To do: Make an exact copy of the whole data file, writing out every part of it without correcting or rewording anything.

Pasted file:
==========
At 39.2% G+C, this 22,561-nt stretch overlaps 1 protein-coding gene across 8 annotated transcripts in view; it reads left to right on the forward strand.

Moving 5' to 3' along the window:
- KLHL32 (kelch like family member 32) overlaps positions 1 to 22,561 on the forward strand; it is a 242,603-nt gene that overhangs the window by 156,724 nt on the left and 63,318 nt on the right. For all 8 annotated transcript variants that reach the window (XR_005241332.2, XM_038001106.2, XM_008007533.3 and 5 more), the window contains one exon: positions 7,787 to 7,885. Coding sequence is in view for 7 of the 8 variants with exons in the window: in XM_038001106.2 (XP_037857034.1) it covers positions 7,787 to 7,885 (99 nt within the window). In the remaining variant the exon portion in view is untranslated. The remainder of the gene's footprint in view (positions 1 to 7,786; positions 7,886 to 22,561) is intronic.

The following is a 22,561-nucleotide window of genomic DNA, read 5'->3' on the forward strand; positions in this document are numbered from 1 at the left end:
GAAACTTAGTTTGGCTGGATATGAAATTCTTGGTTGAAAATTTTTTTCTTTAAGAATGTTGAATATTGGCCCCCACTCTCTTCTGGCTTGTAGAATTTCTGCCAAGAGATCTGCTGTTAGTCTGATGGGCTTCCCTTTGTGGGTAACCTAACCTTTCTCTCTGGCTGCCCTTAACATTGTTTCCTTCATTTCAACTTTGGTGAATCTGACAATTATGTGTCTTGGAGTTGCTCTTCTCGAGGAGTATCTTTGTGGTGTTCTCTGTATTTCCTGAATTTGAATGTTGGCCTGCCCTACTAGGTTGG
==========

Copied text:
At 39.2% G+C, this 22,561-nt stretch overlaps 1 protein-coding gene across 8 annotated transcripts in view; it reads left to right on the forward strand.

Moving 5' to 3' along the window:
- KLHL32 (kelch like family member 32) overlaps positions 1 to 22,561 on the forward strand; it is a 242,603-nt gene that overhangs the window by 156,724 nt on the left and 63,318 nt on the right. For all 8 annotated transcript variants that reach the window (XR_005241332.2, XM_038001106.2, XM_008007533.3 and 5 more), the window contains one exon: positions 7,787 to 7,885. Coding sequence is in view for 7 of the 8 variants with exons in the window: in XM_038001106.2 (XP_037857034.1) it covers positions 7,787 to 7,885 (99 nt within the window). In the remaining variant the exon portion in view is untranslated. The remainder of the gene's footprint in view (positions 1 to 7,786; positions 7,886 to 22,561) is intronic.

The following is a 22,561-nucleotide window of genomic DNA, read 5'->3' on the forward strand; positions in this document are numbered from 1 at the left end:
GAAACTTAGTTTGGCTGGATATGAAATTCTTGGTTGAAAATTTTTTTCTTTAAGAATGTTGAATATTGGCCCCCACTCTCTTCTGGCTTGTAGAATTTCTGCCAAGAGATCTGCTGTTAGTCTGATGGGCTTCCCTTTGTGGGTAACCTAACCTTTCTCTCTGGCTGCCCTTAACATTGTTTCCTTCATTTCAACTTTGGTGAATCTGACAATTATGTGTCTTGGAGTTGCTCTTCTCGAGGAGTATCTTTGTGGTGTTCTCTGTATTTCCTGAATTTGAATGTTGGCCTGCCCTACTAGGTTGG